ChemMatters Reading Strategies December 2017/January 2018



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ChemMatters Reading Strategies * December 2017/January 2018


These graphic organizers are provided to help students locate and analyze information from the articles. Student understanding will be enhanced when they explore and evaluate the information themselves, with input from the teacher if students are struggling. Encourage students to use their own words and avoid copying entire sentences from the articles. The use of bullets helps them do this. If you use these reading and writing strategies to evaluate student performance, you may want to develop a grading rubric such as the one below.



Score

Description

Evidence

4

Excellent

Complete; details provided; demonstrates deep understanding.

3

Good

Complete; few details provided; demonstrates some understanding.

2

Fair

Incomplete; few details provided; some misconceptions evident.

1

Poor

Very incomplete; no details provided; many misconceptions evident.

0

Not acceptable

So incomplete that no judgment can be made about student understanding



Teaching Strategies:


  • Links to Common Core Standards for Reading:

    • ELA-Literacy.RST.9-10.1: Cite specific textual evidence to support analysis of science and technical texts, attending to the precise details of explanations or descriptions.

    • ELA-Literacy.RST.9-10.5: Analyze the structure of the relationships among concepts in a text, including relationships among key terms (e.g., force, friction, reaction force, energy).

    • ELA-Literacy.RST.11-12.1: Cite specific textual evidence to support analysis of science and technical texts, attending to important distinctions the author makes and to any gaps or inconsistencies in the account.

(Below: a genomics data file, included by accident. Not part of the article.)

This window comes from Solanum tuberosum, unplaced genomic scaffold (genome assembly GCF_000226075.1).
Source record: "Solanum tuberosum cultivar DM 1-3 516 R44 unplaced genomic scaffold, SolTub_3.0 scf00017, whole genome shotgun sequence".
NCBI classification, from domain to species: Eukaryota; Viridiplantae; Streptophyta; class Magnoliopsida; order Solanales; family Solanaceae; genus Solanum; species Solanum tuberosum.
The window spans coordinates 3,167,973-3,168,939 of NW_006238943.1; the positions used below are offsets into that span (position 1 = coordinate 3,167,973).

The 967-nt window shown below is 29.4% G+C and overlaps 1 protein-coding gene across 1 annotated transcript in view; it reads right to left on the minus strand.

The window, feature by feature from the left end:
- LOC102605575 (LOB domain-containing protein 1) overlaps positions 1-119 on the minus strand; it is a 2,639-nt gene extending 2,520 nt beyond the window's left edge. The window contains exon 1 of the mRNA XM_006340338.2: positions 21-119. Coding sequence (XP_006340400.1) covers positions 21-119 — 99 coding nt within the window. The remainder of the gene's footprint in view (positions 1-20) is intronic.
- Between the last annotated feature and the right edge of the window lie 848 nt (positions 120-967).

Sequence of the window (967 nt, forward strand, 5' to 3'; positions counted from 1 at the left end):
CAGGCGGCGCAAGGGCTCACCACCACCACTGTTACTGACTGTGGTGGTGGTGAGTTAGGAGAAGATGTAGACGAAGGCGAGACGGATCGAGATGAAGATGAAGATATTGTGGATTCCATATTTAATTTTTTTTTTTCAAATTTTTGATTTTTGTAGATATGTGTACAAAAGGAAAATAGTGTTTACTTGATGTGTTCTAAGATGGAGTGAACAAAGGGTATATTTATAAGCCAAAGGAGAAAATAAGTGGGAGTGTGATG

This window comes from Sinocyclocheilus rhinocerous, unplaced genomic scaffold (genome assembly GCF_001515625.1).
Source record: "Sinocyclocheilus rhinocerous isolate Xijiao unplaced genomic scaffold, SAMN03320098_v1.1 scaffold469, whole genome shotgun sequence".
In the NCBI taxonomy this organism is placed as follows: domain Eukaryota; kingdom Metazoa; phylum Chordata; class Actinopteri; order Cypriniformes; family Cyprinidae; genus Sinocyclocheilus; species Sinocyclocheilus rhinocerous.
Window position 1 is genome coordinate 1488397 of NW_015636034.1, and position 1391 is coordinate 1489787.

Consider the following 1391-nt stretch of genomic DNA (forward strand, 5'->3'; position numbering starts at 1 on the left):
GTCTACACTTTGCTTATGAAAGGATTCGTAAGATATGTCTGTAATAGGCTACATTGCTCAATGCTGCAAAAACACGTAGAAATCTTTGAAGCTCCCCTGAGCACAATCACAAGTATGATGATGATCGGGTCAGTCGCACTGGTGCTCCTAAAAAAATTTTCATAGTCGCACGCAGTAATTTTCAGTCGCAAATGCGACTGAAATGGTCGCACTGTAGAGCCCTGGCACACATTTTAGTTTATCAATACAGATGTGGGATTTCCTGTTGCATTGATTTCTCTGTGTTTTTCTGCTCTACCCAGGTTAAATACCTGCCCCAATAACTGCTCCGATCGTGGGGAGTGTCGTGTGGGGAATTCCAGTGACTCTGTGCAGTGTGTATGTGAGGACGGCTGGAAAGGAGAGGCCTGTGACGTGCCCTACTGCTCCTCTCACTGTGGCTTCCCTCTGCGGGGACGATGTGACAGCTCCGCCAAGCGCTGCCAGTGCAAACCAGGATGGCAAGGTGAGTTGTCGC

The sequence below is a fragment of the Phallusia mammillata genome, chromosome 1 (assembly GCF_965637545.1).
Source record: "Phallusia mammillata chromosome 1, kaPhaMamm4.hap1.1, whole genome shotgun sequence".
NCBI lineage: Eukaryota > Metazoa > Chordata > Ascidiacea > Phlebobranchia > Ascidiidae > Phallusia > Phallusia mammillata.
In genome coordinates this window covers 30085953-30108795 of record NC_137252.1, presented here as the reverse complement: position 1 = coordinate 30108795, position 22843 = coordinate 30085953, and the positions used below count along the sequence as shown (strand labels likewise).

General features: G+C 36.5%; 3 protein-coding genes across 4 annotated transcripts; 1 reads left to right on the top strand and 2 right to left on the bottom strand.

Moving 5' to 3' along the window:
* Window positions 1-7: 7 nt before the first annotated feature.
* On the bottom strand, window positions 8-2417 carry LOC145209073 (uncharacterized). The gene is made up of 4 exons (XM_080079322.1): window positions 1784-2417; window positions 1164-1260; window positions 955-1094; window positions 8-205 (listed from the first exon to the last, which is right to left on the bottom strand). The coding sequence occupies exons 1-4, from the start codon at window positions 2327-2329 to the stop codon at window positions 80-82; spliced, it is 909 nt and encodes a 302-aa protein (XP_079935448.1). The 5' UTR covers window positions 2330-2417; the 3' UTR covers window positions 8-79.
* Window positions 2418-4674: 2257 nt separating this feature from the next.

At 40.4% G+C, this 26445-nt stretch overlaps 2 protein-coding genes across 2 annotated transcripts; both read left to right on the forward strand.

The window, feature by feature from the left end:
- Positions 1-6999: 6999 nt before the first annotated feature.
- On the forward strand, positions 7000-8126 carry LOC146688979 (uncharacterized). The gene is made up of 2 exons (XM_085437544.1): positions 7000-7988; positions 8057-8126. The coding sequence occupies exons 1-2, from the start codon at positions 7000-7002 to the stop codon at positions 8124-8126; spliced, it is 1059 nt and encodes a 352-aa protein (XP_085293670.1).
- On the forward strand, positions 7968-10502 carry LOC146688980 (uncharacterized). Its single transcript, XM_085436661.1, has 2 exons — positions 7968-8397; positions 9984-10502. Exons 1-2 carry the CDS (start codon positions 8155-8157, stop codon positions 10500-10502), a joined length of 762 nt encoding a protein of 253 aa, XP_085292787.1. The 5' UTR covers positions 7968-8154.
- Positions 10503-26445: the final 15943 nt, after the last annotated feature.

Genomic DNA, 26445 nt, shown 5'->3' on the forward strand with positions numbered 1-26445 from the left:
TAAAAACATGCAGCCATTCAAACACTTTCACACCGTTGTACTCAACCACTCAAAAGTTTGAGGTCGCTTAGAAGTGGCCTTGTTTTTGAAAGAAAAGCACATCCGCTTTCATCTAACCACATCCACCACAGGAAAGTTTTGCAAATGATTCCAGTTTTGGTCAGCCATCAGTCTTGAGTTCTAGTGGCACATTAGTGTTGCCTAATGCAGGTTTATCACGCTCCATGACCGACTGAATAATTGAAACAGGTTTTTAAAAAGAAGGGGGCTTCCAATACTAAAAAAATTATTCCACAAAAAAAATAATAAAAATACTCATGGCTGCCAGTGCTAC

• ELA-Literacy.RST.11-12.4: Determine the meaning of symbols, key terms, and other domain-specific words and phrases as they are used in a specific scientific or technical context relevant to grades 11-12 texts and topics.




  • Links to Common Core Standards for Writing:

    • ELA-Literacy.WHST.9-10.2F: Provide a concluding statement or section that follows from and supports the information or explanation presented (e.g., articulating implications or the significance of the topic).

    • ELA-Literacy.WHST.11-12.1E: Provide a concluding statement or section that follows from or supports the argument presented.




  • Vocabulary and concepts that are reinforced in this issue:




    • Metric units

    • Structural Formulas

    • Fermentation

    • pH

    • Electrochemistry

    • Oxidation & Reduction

    • Amines

    • Allotropes

    • Physical properties

    • London dispersion forces




  • Most of the articles in this issue provide opportunities for students to consider how understanding chemistry can help them make decisions in their personal lives.




  • Consider asking students to read “Open for Discussion: Are Vitamin Supplements Necessary?” on page 4 to extend the information in “Got Vitamin D?” on pages 5-6.